Mandrake Linux 10: The Future Looks Good - Using Mandrake Linux 10
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Mandrake Linux 10 Official came with some nice and up to date software:
KDE 3.2, GNOME 2.4
When it came down to using it, however, I had mixed feelings.
For example, I'm used to the standard menu system provided by KDE, and it's been replaced with a much simpler, categorical menu system. This is a good thing, since I had no problem finding anything from OpenOffice to the media players to the chat programs. Even my mother was able to navigate the menu screens to find Mozilla when I asked her to 'get on the Internet' -- and she didn't know what Mozilla was until now. It's since grown on me.
GNOME felt good too -- the menus are laid out in a very similar manner to the KDE menus, so switching between environments was painless. The GNOME menus did have some GTK programs not mentioned under KDE, such as X-CD-Roast. I'm not sure why - it makes consistency a bit harder. There are some Qt programs not listed in the GNOME menu, but K3B was still available.
It became apparent that the "Install Everything" option in the installer didn't install absolutely everything, but it seems that it installed one of everything. For example, the Totem Movie Player and Kopete were installed, but I like XMMS and GAIM better, and had to manually install them from the Control Center. RPMs for XMMS and GAIM were available on the CDs so I didn't mind too much.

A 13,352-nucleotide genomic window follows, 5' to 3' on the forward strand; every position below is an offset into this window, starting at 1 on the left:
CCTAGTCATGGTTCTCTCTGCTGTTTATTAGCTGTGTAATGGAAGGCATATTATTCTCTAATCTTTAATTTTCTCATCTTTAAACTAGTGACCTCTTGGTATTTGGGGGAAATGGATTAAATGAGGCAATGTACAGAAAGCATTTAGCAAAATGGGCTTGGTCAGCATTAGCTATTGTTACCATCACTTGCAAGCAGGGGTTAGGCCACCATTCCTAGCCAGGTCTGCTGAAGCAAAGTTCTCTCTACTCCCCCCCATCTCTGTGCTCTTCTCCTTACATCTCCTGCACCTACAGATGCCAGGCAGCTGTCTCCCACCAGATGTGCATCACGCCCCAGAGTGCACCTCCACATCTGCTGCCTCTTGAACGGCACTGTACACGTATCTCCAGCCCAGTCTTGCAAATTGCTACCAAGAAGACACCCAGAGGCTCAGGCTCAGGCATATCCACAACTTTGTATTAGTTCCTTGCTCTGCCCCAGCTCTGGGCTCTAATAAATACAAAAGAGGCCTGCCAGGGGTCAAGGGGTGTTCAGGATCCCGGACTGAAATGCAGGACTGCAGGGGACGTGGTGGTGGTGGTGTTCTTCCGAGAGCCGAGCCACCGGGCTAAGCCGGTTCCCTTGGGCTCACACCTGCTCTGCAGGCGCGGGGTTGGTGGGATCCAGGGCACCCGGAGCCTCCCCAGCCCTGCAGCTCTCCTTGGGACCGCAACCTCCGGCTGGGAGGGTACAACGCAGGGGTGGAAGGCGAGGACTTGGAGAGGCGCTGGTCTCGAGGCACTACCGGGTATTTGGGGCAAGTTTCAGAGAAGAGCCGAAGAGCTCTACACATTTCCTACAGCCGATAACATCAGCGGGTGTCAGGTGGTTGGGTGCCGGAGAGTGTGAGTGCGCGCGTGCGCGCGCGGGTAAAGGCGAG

Having never used the Totem Movie Player before, I gave it a whirl. I'll admit that I'm an mplayer fan, and I normally have to download a bunch of codecs designed for Linux to play my movies. Totem handled every DVD, video, and MP3 that I have beautifully. I suspect Mandrakesoft is using Totem Movie Player as the answer to Microsoft's Windows Media Player.
To burn your CDs, K3b and Nautilus CD burning is available. K3b comes highly recommended, and those who aren't command line junkies who need to burn a CD will find it resembling Roxio Easy CD and DVD Creator. It automatically detected my burner too and actually got the speed right - something every Windows burning software I've tried can't get right.
I tried to switch to using the 2.4.25 kernel Mandrakesoft provided, and in the process horribly broke my sound drivers. Although the 2.6 kernels come with ALSA, Mandrake provided ALSA 1.0.2c compiled against a 2.6 kernel. When I installed the 2.4.25 kernel, no new version of ALSA was provided, leaving me to compile my own version.
On the Pentium 3 laptop I mentioned earlier, Mandrake 10 Community flew. Compared to Windows 2000 (which takes a while to boot but is otherwise fine) and Windows 98 SE (boots fast but is, well, Windows 98), it seems to be doing extremely well. The Pentium 4 felt no sluggishness whatsoever, and that was a welcome change from the world of Windows.
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